In "This Year’s Best Actress Race: A History of Inequality", Keith Dodge has outlined what he perceives to be problematic inequality in how stories of men and women are treated by the movie industry and the Academy, and he opens with thoughts on biopics. People who study movies methodically have attempted to measure this inequality, and I'm not in the mood to compile sufficient data to argue one way or the other. The truth is, however, that I like some of these "men's stories" a lot. So I decided to take a look at some famous movies about men and see how similar stories might be made about real life women. Here are three (an extremely incomplete list, but bed is calling):
If you liked Gladiator or Lincoln, what about a movie about Harriet Tubman?
Escaping from slavery once is an unbelievable triumph of the human spirit. Returning back to the South to continue to lead more and more slaves out is simply unbelievable. Now maybe there wouldn't be any gladiator-type fights in it, but when you watch Gladiator, it's not really the violence that's captivating. At least not for me. The violence in the movie was necessary to show how truly brutally harsh the life of a Gladiator was. That movie succeeded because of the convictions of Maximus won over the crowd. Surely, Tubman's convictions could as well? Harriet Tubman is one of the most remarkable figures in American history--probably in all history, and seems to be remarkably underrated. Brave, caring, principled, smart, and strong-willed, she is a hero in every sense of the word, and--perhaps more importantly for movie makers (though obviously not to the countless lives she changed at the time)--her story involves an incredible amount of suspense, danger, and (presumably) countless interesting interpersonal relations. Our obsession with the wrongs of slavery have led to an idolization of Lincoln, of which I have certainly participated. I haven't seen the Daniel Day-Lewis movie, but as history informs us, Lincoln didn't start trying to free the slaves until the middle of the war, whereas on-the-ground emancipation was Tubman's business from the get-go (after that was successful, she worked on women's suffrage). I greatly admire the work Lincoln did in politics and recognize the fortitude that is required for that field (more on that later). Since Lincoln was born free and worked to free others when it was militarily advantageous and Tubman was born a slave and had to free herself through her own skill and chose to liberate others through great personal risk, it seems inappropriate that her narrative has received so little attention in pop culture.
If you liked The Godfather, what about a movie about Angela Merkel?
This fall, a book was released that compared the German Chancellor to Vito Corleone. While it's not really fair to equate this real-life, legitimately elected, currently-in-power government official with a fictional Don, The Godfather is a movie about much more than organized crime. It's also a movie about power and priorities. It's a movie about having people who depend on you. One character (you know who if you've seen the movie) even says, "My father is no different than any powerful man, any man with power, like a president or senator". So while I would take great objection to calling Merkel, whom I greatly respect, a criminal, one could certainly make a thoughtful movie in that vein about any political figure with that kind of power. In "Why We Love Politics", David Brooks writes "Politics is noble because it involves personal compromise for the public good...Politics involves such a perilous stream of character tests: how low can you stoop to conquer without destroying yourself; when should you be loyal to your team and when should you break from it; how do you wrestle with the temptations of fame". These are some of the many themes discussed by The Godfather and are presumably some of the Merkel's concerns, as she is tasked with determining what is best for Germany, what is best for the EU, and, if she finds the answers to be different, whom to prioritize. While the account would, of course, have to be fictionalized because that part of history is very much still in the making, necessitating either a fake history and future of Germany or some fictional character meant to approximate the German chancellor. But you'd have to presume that kind of decision making, drama, and responsibility would be seemingly made for the big screen.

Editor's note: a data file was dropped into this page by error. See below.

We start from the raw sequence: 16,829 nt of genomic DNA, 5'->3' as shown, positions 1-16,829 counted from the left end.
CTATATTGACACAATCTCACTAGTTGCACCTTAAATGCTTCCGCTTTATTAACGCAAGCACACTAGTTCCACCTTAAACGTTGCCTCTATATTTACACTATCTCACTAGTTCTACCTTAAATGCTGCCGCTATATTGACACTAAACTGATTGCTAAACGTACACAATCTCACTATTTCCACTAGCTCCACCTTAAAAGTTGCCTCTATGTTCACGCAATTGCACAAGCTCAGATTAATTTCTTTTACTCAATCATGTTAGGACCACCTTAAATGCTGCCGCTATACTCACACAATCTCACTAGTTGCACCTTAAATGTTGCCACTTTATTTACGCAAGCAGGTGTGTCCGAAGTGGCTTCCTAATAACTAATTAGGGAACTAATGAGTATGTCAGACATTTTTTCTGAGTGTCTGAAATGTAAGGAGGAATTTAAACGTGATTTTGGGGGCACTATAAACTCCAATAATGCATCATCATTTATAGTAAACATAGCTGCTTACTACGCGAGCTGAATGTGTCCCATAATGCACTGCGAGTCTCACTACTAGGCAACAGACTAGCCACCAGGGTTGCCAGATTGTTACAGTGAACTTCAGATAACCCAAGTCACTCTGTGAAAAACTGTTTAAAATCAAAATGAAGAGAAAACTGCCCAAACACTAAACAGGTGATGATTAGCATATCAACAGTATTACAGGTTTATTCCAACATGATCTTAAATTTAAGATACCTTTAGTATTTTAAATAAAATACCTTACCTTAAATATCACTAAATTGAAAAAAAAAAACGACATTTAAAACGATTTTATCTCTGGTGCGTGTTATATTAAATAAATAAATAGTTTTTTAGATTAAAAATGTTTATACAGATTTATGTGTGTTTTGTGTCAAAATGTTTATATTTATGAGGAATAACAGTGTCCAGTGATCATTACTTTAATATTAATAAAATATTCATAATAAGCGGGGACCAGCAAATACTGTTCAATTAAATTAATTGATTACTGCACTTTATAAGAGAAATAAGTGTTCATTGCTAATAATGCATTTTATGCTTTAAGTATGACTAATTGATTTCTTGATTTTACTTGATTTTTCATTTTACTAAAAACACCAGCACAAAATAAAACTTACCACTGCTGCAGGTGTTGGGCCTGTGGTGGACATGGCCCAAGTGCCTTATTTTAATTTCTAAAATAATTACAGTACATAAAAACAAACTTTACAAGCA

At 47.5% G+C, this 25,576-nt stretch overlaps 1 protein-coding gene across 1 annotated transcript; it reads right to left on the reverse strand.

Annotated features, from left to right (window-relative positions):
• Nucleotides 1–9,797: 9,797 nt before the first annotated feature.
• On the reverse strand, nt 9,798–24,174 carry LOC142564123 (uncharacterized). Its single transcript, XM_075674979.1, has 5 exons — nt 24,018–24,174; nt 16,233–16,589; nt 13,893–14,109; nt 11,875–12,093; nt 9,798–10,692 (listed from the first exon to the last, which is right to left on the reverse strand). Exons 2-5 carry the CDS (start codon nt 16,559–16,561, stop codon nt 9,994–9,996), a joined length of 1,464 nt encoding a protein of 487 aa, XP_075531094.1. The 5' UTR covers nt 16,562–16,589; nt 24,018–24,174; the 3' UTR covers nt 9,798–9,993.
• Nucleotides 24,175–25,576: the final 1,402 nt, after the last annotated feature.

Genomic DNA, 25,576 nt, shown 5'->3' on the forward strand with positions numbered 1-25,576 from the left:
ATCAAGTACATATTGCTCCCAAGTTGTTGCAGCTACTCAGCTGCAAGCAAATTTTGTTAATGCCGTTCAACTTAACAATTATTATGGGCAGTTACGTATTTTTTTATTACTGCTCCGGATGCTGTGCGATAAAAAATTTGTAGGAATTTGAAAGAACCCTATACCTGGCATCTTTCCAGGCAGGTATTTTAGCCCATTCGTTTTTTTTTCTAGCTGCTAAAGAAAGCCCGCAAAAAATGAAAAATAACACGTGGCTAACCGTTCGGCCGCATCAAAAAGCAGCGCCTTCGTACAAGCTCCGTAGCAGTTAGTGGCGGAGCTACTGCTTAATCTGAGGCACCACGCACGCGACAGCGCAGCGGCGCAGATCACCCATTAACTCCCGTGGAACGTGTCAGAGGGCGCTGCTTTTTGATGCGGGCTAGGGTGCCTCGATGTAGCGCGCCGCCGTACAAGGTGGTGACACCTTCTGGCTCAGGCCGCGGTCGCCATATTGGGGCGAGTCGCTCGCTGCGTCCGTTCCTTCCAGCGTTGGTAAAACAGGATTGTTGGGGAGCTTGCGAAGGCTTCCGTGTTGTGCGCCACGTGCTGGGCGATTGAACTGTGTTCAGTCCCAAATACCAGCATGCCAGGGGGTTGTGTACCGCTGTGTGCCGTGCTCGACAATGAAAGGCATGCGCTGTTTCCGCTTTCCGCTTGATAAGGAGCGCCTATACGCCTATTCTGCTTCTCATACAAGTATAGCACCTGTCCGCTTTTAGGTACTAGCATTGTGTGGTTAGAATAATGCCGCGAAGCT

(On a side note, you could, I suppose, make a movie about the real life cocaine "queen" nicknamed the "Godmother" who named her son Michael Corleone Blanco.)
Oh, and for the record, I agree with Bill Simmons that "there will never be another 'Godfather.'"
If you liked movies like Troy or ones about Hercules, why not a movie about Athena?
Okay, so Athena isn't a historical figure in the way these others are since she's not real, but the Greeks did literally worship her and named their most important city after her. Back in the day, I used to be very well versed in Athena mythology, but unfortunately I'm a little rusty right now. But she played a great role in guiding heroes to great successes. She also beat out her uncle for the right to claim Athens as her own (aren't there tons of movies about competing for power. Glengarry Glen Ross, though not a commercial success, was critically well-received, and that was a movie about competition in real estate. This would be similar. Except the competition would be between gods with superpowers and they'd be competing for a city whose prime we still idolize.